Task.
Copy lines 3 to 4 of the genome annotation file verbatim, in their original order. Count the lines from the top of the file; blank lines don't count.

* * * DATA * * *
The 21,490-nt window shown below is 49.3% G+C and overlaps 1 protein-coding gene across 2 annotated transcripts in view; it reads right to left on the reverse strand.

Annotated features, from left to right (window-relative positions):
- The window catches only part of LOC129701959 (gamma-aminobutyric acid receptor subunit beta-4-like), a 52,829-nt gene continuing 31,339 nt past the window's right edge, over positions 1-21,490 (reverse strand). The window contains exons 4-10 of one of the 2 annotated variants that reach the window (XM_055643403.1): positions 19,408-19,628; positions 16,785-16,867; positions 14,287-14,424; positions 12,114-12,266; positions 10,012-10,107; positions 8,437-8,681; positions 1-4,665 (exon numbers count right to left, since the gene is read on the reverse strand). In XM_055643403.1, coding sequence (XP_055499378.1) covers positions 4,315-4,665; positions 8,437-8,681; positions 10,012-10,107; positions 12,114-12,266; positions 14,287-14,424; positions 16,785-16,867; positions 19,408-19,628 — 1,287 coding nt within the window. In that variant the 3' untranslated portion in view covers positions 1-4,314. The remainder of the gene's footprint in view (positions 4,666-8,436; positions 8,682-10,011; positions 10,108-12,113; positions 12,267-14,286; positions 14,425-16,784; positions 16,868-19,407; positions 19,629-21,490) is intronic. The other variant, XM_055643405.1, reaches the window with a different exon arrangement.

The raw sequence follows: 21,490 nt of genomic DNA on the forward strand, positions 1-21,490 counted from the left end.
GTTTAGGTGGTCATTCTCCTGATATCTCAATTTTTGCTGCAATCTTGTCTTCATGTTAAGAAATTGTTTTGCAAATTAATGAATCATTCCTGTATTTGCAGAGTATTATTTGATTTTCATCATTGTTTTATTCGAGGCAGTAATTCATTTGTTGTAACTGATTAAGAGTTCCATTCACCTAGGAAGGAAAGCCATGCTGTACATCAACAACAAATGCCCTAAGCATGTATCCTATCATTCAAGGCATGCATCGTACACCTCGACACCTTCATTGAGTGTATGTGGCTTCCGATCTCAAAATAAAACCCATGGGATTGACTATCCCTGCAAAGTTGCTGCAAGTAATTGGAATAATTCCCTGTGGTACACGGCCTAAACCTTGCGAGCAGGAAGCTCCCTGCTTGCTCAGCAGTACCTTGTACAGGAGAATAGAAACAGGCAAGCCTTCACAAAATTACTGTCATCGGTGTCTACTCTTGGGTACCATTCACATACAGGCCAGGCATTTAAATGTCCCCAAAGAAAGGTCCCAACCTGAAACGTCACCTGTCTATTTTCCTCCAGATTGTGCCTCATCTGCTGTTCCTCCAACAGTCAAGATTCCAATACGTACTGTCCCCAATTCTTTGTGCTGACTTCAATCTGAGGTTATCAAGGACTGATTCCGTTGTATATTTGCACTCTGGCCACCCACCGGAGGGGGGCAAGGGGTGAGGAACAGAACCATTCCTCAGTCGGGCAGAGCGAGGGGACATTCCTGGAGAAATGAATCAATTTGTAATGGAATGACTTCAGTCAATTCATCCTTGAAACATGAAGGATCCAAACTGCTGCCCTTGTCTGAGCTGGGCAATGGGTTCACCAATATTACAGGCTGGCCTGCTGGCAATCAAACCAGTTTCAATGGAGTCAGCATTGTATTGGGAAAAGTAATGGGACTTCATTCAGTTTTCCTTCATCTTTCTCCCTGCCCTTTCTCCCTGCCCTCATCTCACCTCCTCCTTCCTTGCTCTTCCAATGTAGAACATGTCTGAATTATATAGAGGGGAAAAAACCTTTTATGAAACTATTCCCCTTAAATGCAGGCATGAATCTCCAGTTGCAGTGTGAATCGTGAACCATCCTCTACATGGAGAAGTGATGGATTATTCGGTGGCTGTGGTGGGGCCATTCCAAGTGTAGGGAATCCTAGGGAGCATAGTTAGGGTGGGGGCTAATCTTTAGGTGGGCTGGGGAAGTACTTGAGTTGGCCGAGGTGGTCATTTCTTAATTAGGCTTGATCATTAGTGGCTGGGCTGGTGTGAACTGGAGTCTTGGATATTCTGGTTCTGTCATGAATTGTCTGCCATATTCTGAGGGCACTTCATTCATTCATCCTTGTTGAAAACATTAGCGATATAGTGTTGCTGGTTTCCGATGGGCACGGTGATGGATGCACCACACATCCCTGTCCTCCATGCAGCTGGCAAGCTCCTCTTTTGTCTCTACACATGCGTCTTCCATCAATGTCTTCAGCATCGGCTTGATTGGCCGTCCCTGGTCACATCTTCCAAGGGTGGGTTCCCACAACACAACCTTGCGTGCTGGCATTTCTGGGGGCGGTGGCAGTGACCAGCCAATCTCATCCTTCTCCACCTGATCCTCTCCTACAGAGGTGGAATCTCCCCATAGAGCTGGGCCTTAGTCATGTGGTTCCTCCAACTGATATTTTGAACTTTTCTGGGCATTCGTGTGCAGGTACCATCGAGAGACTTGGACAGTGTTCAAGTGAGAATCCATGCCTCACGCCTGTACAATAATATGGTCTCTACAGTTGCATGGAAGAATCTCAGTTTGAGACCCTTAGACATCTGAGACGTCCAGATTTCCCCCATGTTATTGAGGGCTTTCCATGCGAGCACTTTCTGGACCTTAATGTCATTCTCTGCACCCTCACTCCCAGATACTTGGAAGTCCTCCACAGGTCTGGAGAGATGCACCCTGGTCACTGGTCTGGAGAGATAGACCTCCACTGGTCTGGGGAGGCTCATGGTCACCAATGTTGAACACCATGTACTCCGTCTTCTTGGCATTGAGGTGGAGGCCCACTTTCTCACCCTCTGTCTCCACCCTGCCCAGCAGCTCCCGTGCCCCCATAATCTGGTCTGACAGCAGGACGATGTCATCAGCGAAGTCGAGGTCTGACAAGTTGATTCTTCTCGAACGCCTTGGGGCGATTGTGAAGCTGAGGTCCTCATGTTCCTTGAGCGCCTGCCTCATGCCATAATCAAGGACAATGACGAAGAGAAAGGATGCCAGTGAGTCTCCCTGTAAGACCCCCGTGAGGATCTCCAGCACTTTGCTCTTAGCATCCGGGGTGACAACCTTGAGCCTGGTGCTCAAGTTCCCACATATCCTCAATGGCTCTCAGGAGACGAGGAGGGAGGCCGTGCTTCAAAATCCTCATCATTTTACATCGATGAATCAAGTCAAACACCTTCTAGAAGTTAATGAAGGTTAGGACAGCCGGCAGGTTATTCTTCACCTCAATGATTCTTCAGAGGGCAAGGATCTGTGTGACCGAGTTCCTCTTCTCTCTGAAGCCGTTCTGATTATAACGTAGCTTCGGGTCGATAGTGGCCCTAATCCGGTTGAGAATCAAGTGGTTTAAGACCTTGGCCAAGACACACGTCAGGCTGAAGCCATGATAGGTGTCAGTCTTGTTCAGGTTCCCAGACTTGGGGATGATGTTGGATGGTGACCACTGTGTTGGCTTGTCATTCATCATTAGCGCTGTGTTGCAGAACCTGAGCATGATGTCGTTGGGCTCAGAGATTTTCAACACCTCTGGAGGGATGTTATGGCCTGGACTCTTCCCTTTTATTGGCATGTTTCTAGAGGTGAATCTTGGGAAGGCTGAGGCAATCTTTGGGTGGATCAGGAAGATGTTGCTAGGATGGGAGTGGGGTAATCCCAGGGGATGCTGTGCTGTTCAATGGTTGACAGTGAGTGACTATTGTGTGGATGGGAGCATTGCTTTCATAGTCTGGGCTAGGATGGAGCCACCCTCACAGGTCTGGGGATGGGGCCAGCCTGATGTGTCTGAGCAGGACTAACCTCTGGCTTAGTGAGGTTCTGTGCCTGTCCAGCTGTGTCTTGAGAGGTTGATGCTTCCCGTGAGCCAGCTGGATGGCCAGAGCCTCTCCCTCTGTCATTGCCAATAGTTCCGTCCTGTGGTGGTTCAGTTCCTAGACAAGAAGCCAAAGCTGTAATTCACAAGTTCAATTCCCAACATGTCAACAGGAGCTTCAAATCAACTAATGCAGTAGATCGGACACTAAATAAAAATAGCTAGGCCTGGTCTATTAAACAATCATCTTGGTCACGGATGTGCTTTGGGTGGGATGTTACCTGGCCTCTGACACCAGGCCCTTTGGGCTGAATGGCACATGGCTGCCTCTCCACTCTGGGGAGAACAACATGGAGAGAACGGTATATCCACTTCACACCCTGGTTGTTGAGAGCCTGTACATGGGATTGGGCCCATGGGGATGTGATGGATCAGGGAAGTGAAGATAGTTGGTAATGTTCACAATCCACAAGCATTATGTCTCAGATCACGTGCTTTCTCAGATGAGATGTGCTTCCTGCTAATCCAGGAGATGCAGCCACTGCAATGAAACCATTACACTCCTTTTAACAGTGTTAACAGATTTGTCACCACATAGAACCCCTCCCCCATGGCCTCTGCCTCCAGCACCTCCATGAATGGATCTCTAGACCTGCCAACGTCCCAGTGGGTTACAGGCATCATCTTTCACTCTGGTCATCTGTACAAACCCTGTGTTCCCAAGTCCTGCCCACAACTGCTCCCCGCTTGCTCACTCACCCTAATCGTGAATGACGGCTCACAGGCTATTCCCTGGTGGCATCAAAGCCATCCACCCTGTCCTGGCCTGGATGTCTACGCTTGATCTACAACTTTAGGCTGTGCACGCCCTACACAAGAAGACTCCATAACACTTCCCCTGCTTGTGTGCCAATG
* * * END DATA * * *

- The window catches only part of LOC129701959 (gamma-aminobutyric acid receptor subunit beta-4-like), a 52,829-nt gene continuing 31,339 nt past the window's right edge, over positions 1-21,490 (reverse strand). The window contains exons 4-10 of one of the 2 annotated variants that reach the window (XM_055643403.1): positions 19,408-19,628; positions 16,785-16,867; positions 14,287-14,424; positions 12,114-12,266; positions 10,012-10,107; positions 8,437-8,681; positions 1-4,665 (exon numbers count right to left, since the gene is read on the reverse strand). In XM_055643403.1, coding sequence (XP_055499378.1) covers positions 4,315-4,665; positions 8,437-8,681; positions 10,012-10,107; positions 12,114-12,266; positions 14,287-14,424; positions 16,785-16,867; positions 19,408-19,628 — 1,287 coding nt within the window. In that variant the 3' untranslated portion in view covers positions 1-4,314. The remainder of the gene's footprint in view (positions 4,666-8,436; positions 8,682-10,011; positions 10,108-12,113; positions 12,267-14,286; positions 14,425-16,784; positions 16,868-19,407; positions 19,629-21,490) is intronic. The other variant, XM_055643405.1, reaches the window with a different exon arrangement.

The raw sequence follows: 21,490 nt of genomic DNA on the forward strand, positions 1-21,490 counted from the left end.